When should I begin looking for a work camping job?
You need to begin seeking employment several months in advance. At this time, campgrounds are having difficulty finding people to work, so the demand is high and the pay is good. They are pulling out all the stops to recruit workers.
Even if you haven’t started yet, there always seems to be ads for places that are still looking for workers even a few weeks or months into the season. If a couple leaves early, for example, they will need to fill those positions.
Resources for work camping jobs for couples
Workamper News is one of the best and most popular places to find work camping positions. This organization requires a membership to get the most up-to-date job listings, but it is worth the $20 per year you will pay. You will have to pay more for some of their online tools. Check out the site for more information. You can search for volunteer positions here.
Cool Works has job listings all around the US, as well as work-from-home jobs and more. There is no cost to pursue jobs in a state or area of your choosing. The website also has positions to apply for if you don’t have an RV and require housing. Go to the website to get started.
Workers on Wheels
Workers on Wheels lists jobs available throughout the US. Various positions are posted regularly including paid employment, work-for-site jobs, and volunteer positions.
Amazon Work Camping
While Amazon no longer has its Amazon CamperForce, you can still apply for seasonal positions at one of the many Amazon fulfillment centers across the country.
Peak season, which includes the holidays, typically runs from September to Christmas. There is also a post-holiday season from after Christmas until March.
Working at Amazon is a great way to make money during your RV travels. Just be aware that because of the physical aspect of the job, it might not be suitable for everyone.
State and National Parks
Although many of the state and national parks positions are volunteer, there are still some that pay a wage, and of course, RVing couples are a great resource for them. You could take tickets at a park entrance or be a campground host who greets visitors, maintains sites, and assists with other job duties.
Campground hosts might also answer questions about local attractions, activities, and trails, or local services such as gas stations, stores, or medical facilities. They might even refer visitors to forestry officials or other park administrators.
Go to this link to find parks by state: https://www.stateparks.org/locate-a-park/
National parks also have campground host volunteer positions available. You can start your search by visiting http://bit.ly/NPScampgroundHost.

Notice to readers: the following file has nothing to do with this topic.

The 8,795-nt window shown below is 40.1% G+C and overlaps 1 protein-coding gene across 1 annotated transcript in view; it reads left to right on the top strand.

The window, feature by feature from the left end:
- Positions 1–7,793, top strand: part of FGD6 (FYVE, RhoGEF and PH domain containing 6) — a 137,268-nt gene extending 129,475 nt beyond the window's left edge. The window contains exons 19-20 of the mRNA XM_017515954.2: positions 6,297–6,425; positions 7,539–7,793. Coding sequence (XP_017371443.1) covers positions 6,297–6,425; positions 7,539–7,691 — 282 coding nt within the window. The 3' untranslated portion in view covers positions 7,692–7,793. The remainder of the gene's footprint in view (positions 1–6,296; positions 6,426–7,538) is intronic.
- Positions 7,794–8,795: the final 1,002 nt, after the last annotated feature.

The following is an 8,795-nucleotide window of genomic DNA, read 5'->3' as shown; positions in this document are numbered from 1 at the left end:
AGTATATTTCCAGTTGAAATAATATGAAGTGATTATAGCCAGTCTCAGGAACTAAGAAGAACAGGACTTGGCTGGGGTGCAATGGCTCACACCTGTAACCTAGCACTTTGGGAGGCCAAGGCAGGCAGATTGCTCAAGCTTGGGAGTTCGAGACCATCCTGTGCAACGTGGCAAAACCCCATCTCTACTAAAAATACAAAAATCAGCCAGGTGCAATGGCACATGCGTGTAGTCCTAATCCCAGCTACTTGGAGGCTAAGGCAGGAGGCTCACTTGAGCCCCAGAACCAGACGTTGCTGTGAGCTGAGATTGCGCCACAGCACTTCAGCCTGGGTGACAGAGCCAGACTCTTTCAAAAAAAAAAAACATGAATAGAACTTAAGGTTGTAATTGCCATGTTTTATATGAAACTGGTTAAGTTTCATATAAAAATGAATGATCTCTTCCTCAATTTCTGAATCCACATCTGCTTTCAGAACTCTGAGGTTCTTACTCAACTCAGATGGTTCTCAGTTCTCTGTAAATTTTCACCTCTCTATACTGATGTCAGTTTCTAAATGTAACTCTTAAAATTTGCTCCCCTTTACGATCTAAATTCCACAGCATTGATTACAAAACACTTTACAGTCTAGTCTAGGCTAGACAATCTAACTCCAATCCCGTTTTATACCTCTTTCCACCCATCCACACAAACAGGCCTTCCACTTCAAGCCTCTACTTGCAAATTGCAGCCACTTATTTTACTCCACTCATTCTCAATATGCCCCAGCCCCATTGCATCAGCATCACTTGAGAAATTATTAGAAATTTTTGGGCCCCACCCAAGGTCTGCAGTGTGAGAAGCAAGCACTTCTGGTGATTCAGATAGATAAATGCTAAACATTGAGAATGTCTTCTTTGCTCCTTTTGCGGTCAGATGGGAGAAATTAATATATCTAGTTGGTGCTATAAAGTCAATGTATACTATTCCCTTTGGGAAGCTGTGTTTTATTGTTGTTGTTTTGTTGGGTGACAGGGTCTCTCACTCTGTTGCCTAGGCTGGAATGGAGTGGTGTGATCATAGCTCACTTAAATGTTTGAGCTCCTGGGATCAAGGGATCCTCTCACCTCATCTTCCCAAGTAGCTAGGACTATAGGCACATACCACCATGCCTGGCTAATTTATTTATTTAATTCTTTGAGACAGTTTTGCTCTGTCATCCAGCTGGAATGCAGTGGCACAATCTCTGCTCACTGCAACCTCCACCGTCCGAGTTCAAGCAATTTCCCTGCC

CamperGigs is a relatively new but great way to find all sorts of jobs that you can do while taking your RV all over the US. The website and app are created by RVers for RVers.
All you need to do is sign up. Subscriptions are $29.99 per year. The website and app use a map-searchable interface to connect travelers with opportunities.
You can find jobs such as helping with the beet harvest in Montana, North Dakota, Michigan, or Minnesota. Jobs with private campgrounds, camp hosting positions, and much more are posted regularly.
Find your next seasonal position
Finding work camping jobs for couples isn’t difficult. No matter how long you have been work camping, it’s always exciting to go somewhere new. Make sure you take time to see sites and explore areas that you have never visited.
Just keep in mind a few things when you look for your next seasonal position. Make sure you are getting what you want from the pay and amenities.
Don’t worry so much about your skills in the beginning. Most tasks are easy to learn, and employers expect there will be some on-the-job training involved.
Have fun, and build your work camping resume, even if the situation isn’t all that you want. The season will go by fast, and you can hone in on your work preferences for the next assignment.
Get tips from other RVers
One of the best parts about RVing is engaging with the community of traveling enthusiasts. iRV2 forums allow folks to chat with other RVers online, and get other perspectives on everything RVing, including products, destinations, RV mods, and more.
Terri and her husband, Todd, are full time RVers and work campers. They have been living full time in their RV for nearly three years with their Cavalier King Charles Spaniel, Newton, and their Mini Aussie puppy Remi. They are currently wintering in Arizona with plans to continue their travels next summer. Writing is Terri’s passion but she also loves hiking, kayaking and anything she can do outside.